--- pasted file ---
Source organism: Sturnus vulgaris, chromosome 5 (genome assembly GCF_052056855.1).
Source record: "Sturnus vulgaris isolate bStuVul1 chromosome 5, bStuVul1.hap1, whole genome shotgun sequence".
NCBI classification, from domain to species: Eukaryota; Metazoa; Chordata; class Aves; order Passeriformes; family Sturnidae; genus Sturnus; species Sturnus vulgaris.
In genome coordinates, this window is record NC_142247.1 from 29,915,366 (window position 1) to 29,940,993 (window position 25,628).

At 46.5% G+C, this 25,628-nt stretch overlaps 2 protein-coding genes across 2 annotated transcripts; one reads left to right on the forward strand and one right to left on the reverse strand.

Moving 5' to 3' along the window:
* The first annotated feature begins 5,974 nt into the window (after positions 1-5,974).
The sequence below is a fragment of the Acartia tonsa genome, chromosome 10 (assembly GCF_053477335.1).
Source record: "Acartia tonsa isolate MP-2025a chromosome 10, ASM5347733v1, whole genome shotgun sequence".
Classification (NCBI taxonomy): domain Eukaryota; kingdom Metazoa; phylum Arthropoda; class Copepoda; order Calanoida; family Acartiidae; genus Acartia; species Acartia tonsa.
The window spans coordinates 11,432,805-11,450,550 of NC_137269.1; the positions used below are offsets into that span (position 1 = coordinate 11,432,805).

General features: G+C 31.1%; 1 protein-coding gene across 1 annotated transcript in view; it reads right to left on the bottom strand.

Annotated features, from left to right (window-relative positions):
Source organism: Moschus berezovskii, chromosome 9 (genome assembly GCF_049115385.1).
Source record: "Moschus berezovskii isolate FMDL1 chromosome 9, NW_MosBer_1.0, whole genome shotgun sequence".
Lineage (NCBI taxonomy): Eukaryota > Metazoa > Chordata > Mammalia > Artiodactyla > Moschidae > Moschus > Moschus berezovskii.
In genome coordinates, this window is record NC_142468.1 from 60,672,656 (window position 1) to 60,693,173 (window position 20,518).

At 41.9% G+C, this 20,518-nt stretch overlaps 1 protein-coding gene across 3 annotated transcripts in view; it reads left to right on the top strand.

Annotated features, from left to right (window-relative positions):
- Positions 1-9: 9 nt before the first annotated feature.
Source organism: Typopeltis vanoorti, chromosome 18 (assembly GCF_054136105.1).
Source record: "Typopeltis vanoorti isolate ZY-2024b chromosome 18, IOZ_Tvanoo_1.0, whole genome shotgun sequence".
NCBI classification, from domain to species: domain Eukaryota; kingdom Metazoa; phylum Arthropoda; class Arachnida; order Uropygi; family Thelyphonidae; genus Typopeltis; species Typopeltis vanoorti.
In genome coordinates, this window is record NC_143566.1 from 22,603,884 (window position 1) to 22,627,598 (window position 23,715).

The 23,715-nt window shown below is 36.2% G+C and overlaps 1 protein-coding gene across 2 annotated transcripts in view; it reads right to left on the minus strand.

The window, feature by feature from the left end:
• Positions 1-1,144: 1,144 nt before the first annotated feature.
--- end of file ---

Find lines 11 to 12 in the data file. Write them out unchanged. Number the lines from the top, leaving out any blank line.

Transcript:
The window spans coordinates 11,432,805-11,450,550 of NC_137269.1; the positions used below are offsets into that span (position 1 = coordinate 11,432,805).

General features: G+C 31.1%; 1 protein-coding gene across 1 annotated transcript in view; it reads right to left on the bottom strand.